In a Texas community of only a few hundred people, the crossroads of Highway 87 and Farm Road 539 would be considered the main drag in Sutherland Springs.
There is a post office, two gas stations and a road leading past a few small homes to a church that’s been part of the community for decades, but which is now the site of a horrific crime scene.
Johnnie Langendorff stands with his mother beside the truck he was driving on Sunday as he chased after the shooter. (Briar Stewart/CBC)
Beyond yellow tape, FBI agents walk shoulder to shoulder near the First Baptist Church looking for bullet casings and waving metal detectors through the long strands of parched grass.
On the other side of a roadblock stands a horde of journalists who have descended on Sutherland Springs to document the mass shooting, and the residents who live here and are grappling
Read more at: http://www.cbc.ca/news/world/sutherland-springs-shooting-1.4390253
JACKSON, Miss. (AP) – When he looked at the bloody crime scene, James Herzog knew this case wasn’t like so many others he’d worked. But he didn’t know it was the beginning of a living nightmare.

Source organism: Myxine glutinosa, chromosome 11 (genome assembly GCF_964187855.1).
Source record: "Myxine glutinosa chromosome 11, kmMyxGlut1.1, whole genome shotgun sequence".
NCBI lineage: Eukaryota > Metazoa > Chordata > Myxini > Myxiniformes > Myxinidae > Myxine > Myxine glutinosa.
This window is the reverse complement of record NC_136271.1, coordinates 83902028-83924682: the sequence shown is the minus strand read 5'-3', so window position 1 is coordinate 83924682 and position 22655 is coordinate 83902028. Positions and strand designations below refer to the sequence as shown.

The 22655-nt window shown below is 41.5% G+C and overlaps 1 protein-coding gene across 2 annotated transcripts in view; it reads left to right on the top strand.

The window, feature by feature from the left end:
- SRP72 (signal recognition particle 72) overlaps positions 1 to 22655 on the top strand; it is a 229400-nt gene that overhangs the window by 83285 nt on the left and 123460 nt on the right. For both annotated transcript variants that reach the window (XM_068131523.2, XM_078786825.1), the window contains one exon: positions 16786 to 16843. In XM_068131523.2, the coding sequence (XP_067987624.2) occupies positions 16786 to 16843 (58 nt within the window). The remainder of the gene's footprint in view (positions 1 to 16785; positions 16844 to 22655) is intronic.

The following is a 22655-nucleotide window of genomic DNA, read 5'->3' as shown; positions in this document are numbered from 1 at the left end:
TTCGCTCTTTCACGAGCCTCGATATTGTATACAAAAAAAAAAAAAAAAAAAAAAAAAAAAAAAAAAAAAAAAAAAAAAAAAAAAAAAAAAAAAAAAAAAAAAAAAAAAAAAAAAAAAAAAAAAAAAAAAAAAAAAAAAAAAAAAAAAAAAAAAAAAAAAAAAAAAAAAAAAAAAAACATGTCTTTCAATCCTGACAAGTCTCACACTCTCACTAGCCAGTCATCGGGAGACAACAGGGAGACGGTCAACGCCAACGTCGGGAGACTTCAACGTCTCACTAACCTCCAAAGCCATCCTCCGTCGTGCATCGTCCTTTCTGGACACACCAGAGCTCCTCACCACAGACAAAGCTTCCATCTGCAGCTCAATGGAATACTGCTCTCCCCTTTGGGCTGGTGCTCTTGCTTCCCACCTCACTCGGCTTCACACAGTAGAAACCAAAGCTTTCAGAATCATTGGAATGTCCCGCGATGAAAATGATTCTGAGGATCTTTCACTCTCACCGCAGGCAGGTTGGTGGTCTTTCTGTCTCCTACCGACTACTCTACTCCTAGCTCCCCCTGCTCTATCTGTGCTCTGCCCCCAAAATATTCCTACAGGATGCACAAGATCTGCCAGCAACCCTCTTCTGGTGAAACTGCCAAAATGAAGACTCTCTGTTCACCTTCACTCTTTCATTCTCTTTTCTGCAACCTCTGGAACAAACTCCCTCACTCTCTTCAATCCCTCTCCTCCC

Or that it would become one that a growing number of law enforcement officers could relate to.
Roland Smith, 48, and his parents Arvin, 80, and Maxine Smith, 74, were found dead in their rural home on T.W. Bass Road in Jefferson Davis County after neighbors reported hearing gunshots and seeing intruders with flashlights at the home around 12:45 a.m.
Herzog, an investigator with the Mississippi Bureau of Investigation at the time of the March 2012 homicides, was called in to investigate.
“It was a horrific, horrific scene. It was overkill,” Herzog said. “It wasn’t just killing someone, it was going beyond that.”
Roland Smith had been in some drug trouble, officials said, so the shootings were believed to
Read more at: http://www.washingtontimes.com/news/2017/may/20/living-nightmare-hunted-by-alleged-gang-killers/
Roland Smith, 48, and his parents Arvin, 80, and Maxine, 76, were found shot to death inside their Jefferson Davis County home in 2012. The aftermath would bring about a campaign by federal, state and local authorities to clean the drugs out of the area.
Therese Apel/The Clarion-Ledger
When he looked at the bloody crime scene, James Herzog knew this case wasn’t like so many others he’d worked. But he didn’t know it was the beginning of a living nightmare.
Read more at: http://www.clarionledger.com/story/news/local/2017/05/15/living-nightmare-hunted-alleged-gang-killers/101509288/